Migrating From Universal Dashboard 2.9

PowerShell Universal Dashboard v2.9 is a PowerShell module that allows you to create dashboard with PowerShell script. It is the predecessor to PowerShell Universal. The technology the enabled UD has been migrated into PowerShell Universal. You should be able to run the same PowerShell scripts in PowerShell Universal that you would in Universal Dashboard with some minor modifications.

Migrating from Universal dashboard to PowerShell Universal

No need to call Start-UDDashboard

In Universal, all you need to do is return the result of New-UDDashboard from your script. There is no need to call Start-UDDashboard. The configuration of the webserver is taken place using the PSU appsetting.json file.

New-UDDashboard -Title 'My dashboard' -Content {
}

No need to call New-UDEndpointInitialization

This cmdlet has been removed from Universal Dashboard. There is no longer a need to call it.

Scheduled Endpoints

You do not need to pass the value of a scheduled endpoint to anything. You can just call New-UDEndpoint with a endpoint schedule and it will automatically be registered with PSU.

$Schedule = New-UDEndpointSchedule -Every 10 -Minute
$Endpoint = New-UDEndpoint -Schedule $Schedule -Endpoint {}

REST APIs

To learn more about APIs, click here.

Authentication and Authorization

Authentication and authorization are now handled by PSU and there is no need to configure UD login pages. Authentication and authorization are configured with the PSU appsettings.json file. Dashboard's themselves can be either authenticated or not authenticated. A license is required to enable authenticated dashboards.

To enable role-based access controls, you can assign roles to pages and use the automatic $Roles variable to check which roles the user is a part of. The $User variable will provide the name of the user.

Authorization Policies

Authorizations policies in Universal work very similar to the ones in Universal Dashboard, you will define them using the New-PSURole cmdlet. When you define the role, you have the option to define a policy that will assign that role automatically to a user.

For example, let's adjust a claims policy from Universal Dashboard for Universal.

Universal Dashboard

$AuthorizationPolicy = New-UDAuthorizationPolicy -Name "Policy" -Endpoint {
param($User)
$User.HasClaim("group", "administrator")
}

Universal

New-PSURole -Name 'User' -Policy {
param($User)
$User.Claims | Where-Object { $_.Type -eq 'group' -and $_.Value -eq 'administrator' }
}

Enforcing Roles

Much like the Get-UDAuthorizationPolicy cmdlet in Universal Dashboard, you also have access to the assigned roles for users in Universal. Simply check the $Roles variable to see which roles the user has.

PS C:\Users\adamr> $Roles = @('Administrator')
PS C:\Users\adamr> if ($Roles -contains 'Administrator') { $true }

Published Folders

Click here to learn more about Published Folders in PowerShell Universal.

Migrating to Universal Dashboard v3

This section contains migration information for upgrading from UDv2 to UDv3. They are vastly different frameworks and will require rewriting your dashboard. Many of the concepts are the same.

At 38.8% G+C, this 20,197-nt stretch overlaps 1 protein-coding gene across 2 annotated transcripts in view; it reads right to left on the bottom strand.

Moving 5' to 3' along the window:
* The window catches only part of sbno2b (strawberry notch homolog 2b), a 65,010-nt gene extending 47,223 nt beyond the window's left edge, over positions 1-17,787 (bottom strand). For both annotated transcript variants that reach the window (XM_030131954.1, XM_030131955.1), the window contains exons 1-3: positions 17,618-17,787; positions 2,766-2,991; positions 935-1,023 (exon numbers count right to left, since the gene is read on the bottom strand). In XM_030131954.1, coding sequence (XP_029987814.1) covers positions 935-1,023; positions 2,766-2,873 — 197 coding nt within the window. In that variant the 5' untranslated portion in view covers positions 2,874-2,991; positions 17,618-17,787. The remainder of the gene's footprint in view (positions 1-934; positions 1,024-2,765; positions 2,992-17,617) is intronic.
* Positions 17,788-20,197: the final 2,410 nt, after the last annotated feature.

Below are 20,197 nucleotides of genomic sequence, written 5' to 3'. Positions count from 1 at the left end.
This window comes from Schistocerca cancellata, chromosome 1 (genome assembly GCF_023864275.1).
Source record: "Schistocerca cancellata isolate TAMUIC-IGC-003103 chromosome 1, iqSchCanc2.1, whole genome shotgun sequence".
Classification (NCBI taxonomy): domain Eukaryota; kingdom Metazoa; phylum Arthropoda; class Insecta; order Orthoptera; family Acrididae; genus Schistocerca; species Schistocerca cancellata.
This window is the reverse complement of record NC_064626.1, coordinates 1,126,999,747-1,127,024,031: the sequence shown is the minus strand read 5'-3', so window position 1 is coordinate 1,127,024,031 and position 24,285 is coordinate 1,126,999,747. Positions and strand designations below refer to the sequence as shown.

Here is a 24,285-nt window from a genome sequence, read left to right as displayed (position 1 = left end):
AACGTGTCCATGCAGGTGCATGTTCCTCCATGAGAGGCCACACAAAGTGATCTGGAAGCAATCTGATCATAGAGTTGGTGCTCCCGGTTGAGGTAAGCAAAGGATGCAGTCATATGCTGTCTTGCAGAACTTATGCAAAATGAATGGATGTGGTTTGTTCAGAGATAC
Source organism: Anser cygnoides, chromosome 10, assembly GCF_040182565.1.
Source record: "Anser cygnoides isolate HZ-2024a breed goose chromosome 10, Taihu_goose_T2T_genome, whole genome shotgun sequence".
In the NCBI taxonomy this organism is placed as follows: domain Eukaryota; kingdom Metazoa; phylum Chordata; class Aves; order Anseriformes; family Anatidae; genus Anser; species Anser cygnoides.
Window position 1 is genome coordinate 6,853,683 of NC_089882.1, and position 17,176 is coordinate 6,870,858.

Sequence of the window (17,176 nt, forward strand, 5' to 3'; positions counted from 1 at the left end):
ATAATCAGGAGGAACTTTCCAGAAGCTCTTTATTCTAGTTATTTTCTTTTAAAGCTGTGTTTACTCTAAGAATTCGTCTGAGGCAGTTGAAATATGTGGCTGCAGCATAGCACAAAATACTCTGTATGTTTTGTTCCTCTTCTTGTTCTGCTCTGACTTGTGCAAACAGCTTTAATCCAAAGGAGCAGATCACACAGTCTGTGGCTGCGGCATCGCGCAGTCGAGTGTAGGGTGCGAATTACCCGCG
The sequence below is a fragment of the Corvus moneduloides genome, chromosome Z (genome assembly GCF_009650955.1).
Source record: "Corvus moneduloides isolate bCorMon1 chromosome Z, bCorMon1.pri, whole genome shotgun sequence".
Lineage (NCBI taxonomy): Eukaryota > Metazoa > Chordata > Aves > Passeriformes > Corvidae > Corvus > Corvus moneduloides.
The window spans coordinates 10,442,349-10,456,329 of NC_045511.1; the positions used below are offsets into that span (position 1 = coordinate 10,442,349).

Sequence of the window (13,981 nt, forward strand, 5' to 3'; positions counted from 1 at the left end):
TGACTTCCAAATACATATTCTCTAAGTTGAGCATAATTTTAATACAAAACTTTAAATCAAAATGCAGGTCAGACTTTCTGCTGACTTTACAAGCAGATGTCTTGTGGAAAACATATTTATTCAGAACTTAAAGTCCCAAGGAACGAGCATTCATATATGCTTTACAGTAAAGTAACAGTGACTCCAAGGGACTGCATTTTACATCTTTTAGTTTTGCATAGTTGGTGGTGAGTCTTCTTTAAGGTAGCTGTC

Pages

Pages have a different behavior in v3. All pages are dynamic pages. This means that you don't have to worry about whether a page will be generated at run time or doing start up. Pages are always generated during runtime.

If you have a page such as this one:

New-UDPage -Url "/myPage/:owner" -Endpoint {
param($owner)
}

You can convert it to a v3 page by changing the syntax to:

New-UDPage -Name 'myPage' -Url "/myPage/:owner" -Content {
param($owner)
}

New-UDTable (formerly UDGrid and UDTable)

Rather than having two cmdlets for tables (New-UDTable and New-UDGrid). The New-UDTable in v3 provides the ability to display data in a table, filter, page, and sort it. It supports both client and server-side processing.

You can view examples of the table on GitHub.

New-UDDynamic

Unlike in v3, components do not have -Endpoint and -Content parameters. Each component will instead simply have a -Content parameter. To achieve dynamic sections of a page, you can instead use the New-UDDynamic cmdlet. This cmdlets let you define an entire section of a page as dynamic. It also provides auto refresh functionality so you can refresh sections of a page all at once.

New-UDDynamic -Content {
New-UDTypography -Text (Get-Date)
}

New-UDGrid

New-UDGrid allows you to define a grid layout using the Material UI library. You use this single cmdlet to define rows and columns within your dashboard.

You can view examples of the grid on GitHub.

New-UDForm (formerly UDInput)

New-UDInput has been replaced by New-UDForm. The UDForm component allows far more configuration that UDInput did. You will use the standard controls like UDTextbox, UDCheckbox, and UDSelect instead of New-UDInputField. This means that there are a single set of input cmdlets to use for UD.

All of the input control examples can be found on GitHub.

Instead of using New-UDSideNav, you will now use a combination of New-UDAppbar and New-UDDrawer. When New-UDAppBar is used with the default position, it will overlay the AppBar at the top of the page. You can then specify a drawer to customize the navigation experience within your dashboard.

You can see examples of how to do navigation on GitHub.

Nivo and Sparklines are now open source

The Nivo and sparklines controls are now open source and on the Universal Dashboard repository. You can now use them without purchasing a license.

For more examples of Nivo and sparklines controls, see GitHub.

Map is now open source

The map control is also open source and on GitHub.

You can find examples on GitHub.